Frequently Asked Questions About Guardians ad Litem

A Guardian ad Litem (GAL) is a key player in family court proceedings. Wisconsin Statute 767.407 provides that the court shall typically appoint a guardian ad litem for a minor child in any action affecting the family if the legal custody or physical placement of the child is contested. In other words, if the minor child’s parents cannot agree on custody and placement between themselves, a GAL is appointed to determine what custody and placement terms are best for the child. Parents often have questions about how a GAL functions. Many of the most commonly questions are answered below. Should you have further questions, feel free to reach out to Hawks Quindel to speak with one of our family law attorneys.

a. What does a GAL do?

GAL’s are appointed to advocate for the best interest of the minor child. They are not the child’s attorney, but rather, they investigate factors in the child’s life to determine what custody and placement terms would be in their best interest. What the child wants can play a part in this, but only to an extent. The weight the GAL gives to a child’s preferences can often increase depending on the child’s age. For example, if a 16 year old prefers to stay with mom, a GAL would likely weigh that more heavily in their recommendation than if a four year old expressed such preferences. However, keep in mind that as long as the child is a minor, they will not be able to make their own decisions about what is best for them. This is up to the court to decide, based in part on the recommendation of the GAL.

b. Do GAL’s cost money? Who pays the fees?

Yes, GALs are paid for their work, typically at a set hourly rate. A GAL will typically have a retainer that the parties must pay at the beginning of the case. This retainer is often divided equally unless the judge orders differently, depending on the parties’ financial circumstances. If the parties are low-income, the county may pay the GAL and then the parents reimburse the county at the county rate – typically lower than the GAL’s private pay rate.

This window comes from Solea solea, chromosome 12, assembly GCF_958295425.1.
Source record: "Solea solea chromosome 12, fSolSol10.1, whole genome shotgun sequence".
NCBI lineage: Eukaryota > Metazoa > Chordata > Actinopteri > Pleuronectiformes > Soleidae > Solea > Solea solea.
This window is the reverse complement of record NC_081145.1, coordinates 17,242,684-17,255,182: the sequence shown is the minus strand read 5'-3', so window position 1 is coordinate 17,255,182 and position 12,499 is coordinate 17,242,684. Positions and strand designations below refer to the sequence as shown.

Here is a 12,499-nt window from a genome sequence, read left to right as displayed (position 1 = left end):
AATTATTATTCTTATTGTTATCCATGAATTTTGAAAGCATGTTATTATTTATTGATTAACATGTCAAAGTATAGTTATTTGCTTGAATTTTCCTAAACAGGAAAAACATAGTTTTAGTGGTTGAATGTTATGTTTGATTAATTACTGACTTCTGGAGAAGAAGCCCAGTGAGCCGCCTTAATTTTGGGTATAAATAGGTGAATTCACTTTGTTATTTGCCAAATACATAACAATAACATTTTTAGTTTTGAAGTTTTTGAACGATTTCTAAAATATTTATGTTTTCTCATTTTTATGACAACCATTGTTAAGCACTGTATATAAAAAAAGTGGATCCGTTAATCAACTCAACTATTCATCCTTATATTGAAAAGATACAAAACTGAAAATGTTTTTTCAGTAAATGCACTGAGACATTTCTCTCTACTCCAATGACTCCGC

c. How does the GAL obtain information necessary to make a recommendation?

The GAL will typically ask each party for contact information for individuals in the minor child’s life. This may include health care providers, teachers, counselors, coaches, and so on. The GAL will contact these individuals to gain a better understanding of the child’s life and perspective from adults in their life other than the parents. The GAL will also review evidence that the parent(s) find important to the evaluation of custody and placement. For example, if a parent has safety concerns supporting their desire that the other parent does not have placement, supporting documentation such as a police report is important to supply. In another situation, one parent may not want the other parent to have placement due to failure to

d. How extensive are the GAL’s recommendations?

The GAL’s recommendations will include details relevant to their appointment. For example, if the Guardian ad Litem is appointed to give a recommendation on custody and placement, their recommendations may be very expansive. Details may include how often the child should be at which parent’s house, and whether one parent should have sole custody or if joint custody is in the child’s best interest. If the parents cannot agree on where the child should go to school, the GAL will investigate and make a recommendation on that as well. Regarding anything that is in dispute between the parties, the GAL will typically make a recommendation.

e. I don’t like the GAL assigned to my case. How can I get a new one?

It is very unlikely that the court would appoint a new GAL. They are often chosen specifically by the court based on their credentials, and discharging them only becomes relevant if the parties no longer agree. A party is free to voice their concerns about the GAL to the court, but unless there are legitimate facts behind such concerns, the court will not simply appoint a new GAL.

f. Will the judge adopt the GAL’s recommendations if I don’t agree with them?

The GAL’s recommendations are persuasive to the court, and it can often be an uphill battle to fight them. The court appoints a GAL to learn information that is cannot necessarily access, and relies on the GAL to be an independent set of eyes and ears. However, the court does not simply adopt the GAL’s recommendations without consideration. Both parties will have the opportunity to say whether they agree with the recommendations. If they do not and they wish to fight such recommendations, both parties are free to request a hearing on the issue.

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Naomi Swain
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